The potential requirement for HIV counselling and voluntary testing in women of childbearing age

A M Low, C J Lacey, P C Buchan, A J Franks, M A Waugh

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This paper compares estimates of the potential HIV counselling and testing requirements in a genito-urinary medicine (GUM) clinic, where a formal HIV counselling service is provided, and in an antenatal clinic (ANC), where there is no formal HIV counselling service. Data were collected by means of questionnaires completed by women attending both clinics. Only 31% and 16% of counselling needs were being met at the GUM clinic and antenatal clinic respectively. At the GUM clinic 11% of respondents had had an HIV antibody test, and at the antenatal clinic 1% had been tested. In contrast 68% and 58% of respondents at the GUM and antenatal clinics respectively would accept the offer of an HIV antibody test. In low prevalence areas the universal offer of testing would greatly increase specialist counselling requirements, but alternative models of provision and selective testing may lead to a more efficient use of resources.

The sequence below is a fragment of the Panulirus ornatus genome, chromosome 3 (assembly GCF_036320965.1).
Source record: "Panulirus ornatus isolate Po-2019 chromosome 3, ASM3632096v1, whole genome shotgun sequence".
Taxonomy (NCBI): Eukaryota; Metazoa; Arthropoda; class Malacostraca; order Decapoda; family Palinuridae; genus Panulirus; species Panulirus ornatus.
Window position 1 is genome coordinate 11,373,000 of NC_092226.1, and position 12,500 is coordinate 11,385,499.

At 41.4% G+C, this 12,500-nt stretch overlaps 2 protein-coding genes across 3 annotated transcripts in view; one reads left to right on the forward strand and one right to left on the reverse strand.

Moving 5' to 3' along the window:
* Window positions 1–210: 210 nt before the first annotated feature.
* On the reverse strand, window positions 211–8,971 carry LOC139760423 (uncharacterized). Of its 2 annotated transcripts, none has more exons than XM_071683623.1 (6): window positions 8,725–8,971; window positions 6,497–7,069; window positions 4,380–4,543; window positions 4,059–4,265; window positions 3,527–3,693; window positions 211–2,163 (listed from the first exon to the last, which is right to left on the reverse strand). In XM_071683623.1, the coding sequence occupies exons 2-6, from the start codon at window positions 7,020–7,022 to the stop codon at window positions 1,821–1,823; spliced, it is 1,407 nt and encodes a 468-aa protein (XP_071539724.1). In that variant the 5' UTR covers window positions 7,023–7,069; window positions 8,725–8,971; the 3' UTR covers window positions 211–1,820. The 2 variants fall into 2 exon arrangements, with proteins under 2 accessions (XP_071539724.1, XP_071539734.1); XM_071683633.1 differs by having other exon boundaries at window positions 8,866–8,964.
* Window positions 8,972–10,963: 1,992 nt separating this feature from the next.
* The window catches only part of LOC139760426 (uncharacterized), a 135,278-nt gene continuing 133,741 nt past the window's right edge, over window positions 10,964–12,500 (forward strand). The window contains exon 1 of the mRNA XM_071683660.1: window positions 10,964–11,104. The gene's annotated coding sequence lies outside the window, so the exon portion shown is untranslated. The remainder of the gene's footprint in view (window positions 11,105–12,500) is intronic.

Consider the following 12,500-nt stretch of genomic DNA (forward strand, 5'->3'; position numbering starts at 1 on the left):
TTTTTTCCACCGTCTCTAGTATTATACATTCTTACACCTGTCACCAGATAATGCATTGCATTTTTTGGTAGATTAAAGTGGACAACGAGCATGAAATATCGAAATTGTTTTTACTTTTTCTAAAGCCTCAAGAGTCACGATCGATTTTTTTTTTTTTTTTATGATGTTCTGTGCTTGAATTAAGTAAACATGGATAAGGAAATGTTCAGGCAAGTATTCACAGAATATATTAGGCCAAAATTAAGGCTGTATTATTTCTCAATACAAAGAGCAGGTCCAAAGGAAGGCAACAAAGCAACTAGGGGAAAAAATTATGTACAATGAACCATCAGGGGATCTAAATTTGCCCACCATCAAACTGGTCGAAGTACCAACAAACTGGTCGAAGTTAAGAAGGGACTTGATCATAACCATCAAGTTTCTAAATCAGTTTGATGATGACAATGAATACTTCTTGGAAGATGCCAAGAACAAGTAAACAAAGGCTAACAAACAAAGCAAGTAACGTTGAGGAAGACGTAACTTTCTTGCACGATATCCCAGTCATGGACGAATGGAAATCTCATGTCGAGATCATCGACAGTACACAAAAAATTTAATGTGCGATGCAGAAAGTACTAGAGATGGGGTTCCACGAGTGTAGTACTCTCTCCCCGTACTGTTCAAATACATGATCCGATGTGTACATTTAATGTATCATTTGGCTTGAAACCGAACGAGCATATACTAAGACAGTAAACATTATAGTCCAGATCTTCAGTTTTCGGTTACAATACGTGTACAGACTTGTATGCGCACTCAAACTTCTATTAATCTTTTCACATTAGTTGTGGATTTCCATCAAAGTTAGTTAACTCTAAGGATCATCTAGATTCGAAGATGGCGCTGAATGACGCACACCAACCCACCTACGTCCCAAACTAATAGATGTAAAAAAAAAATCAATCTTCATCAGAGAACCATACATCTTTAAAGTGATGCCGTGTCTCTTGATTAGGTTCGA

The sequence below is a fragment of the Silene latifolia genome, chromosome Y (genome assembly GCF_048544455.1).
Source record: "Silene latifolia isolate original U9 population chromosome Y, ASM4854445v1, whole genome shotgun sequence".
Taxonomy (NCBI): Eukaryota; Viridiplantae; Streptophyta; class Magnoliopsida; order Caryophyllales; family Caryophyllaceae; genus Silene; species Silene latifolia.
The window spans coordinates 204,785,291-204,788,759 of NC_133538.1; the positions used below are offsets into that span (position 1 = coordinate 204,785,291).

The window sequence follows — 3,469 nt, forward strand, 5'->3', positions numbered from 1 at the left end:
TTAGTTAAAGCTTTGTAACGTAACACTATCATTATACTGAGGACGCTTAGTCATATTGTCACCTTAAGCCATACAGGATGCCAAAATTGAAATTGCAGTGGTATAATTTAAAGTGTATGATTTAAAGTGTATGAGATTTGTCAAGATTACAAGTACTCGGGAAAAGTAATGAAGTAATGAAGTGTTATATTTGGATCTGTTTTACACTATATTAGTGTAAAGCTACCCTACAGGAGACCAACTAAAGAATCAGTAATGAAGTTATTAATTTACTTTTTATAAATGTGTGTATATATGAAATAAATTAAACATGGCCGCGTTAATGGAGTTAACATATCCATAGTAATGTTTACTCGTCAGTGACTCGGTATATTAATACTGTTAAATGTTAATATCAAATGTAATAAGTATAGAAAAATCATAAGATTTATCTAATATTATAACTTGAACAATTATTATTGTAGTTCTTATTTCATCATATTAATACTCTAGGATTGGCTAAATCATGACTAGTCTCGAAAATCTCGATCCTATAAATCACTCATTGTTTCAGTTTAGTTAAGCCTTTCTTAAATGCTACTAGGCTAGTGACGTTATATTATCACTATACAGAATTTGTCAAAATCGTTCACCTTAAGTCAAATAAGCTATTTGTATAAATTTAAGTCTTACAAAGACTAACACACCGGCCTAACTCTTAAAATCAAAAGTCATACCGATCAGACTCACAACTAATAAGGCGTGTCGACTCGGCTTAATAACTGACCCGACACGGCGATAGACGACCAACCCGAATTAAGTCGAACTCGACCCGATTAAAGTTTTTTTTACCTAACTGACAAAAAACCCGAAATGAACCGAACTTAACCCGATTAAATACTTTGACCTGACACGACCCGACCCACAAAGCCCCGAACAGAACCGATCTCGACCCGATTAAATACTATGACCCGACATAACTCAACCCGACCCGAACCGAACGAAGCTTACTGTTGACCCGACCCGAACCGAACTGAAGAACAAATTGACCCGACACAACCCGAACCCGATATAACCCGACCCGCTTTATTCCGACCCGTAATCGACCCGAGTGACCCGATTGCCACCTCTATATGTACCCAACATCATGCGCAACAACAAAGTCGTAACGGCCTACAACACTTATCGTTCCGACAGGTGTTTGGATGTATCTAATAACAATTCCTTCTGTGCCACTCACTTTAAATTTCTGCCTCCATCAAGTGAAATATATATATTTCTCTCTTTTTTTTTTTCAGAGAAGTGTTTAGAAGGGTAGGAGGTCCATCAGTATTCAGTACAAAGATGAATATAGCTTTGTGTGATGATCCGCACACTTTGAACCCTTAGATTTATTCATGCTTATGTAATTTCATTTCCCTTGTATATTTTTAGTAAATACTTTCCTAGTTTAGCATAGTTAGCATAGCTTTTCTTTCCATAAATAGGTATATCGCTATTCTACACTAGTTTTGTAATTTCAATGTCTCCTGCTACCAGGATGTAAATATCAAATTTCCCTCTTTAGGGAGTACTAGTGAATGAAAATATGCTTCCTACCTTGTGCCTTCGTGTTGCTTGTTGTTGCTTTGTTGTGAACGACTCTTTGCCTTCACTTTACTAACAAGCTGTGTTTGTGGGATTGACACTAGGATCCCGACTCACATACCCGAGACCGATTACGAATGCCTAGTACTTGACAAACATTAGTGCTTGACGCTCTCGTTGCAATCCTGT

Original languageEnglish
Pages (from-to)155-8
Number of pages4
JournalInternational journal of STD & AIDS
Issue number3
Publication statusPublished - 1993


  • AIDS Serodiagnosis
  • Adult
  • Age Factors
  • Counseling
  • Cross-Sectional Studies
  • England
  • Female
  • HIV Infections
  • Health Services Needs and Demand
  • Humans
  • Patient Acceptance of Health Care
  • Patient Education as Topic
  • Prenatal Care
  • Questionnaires

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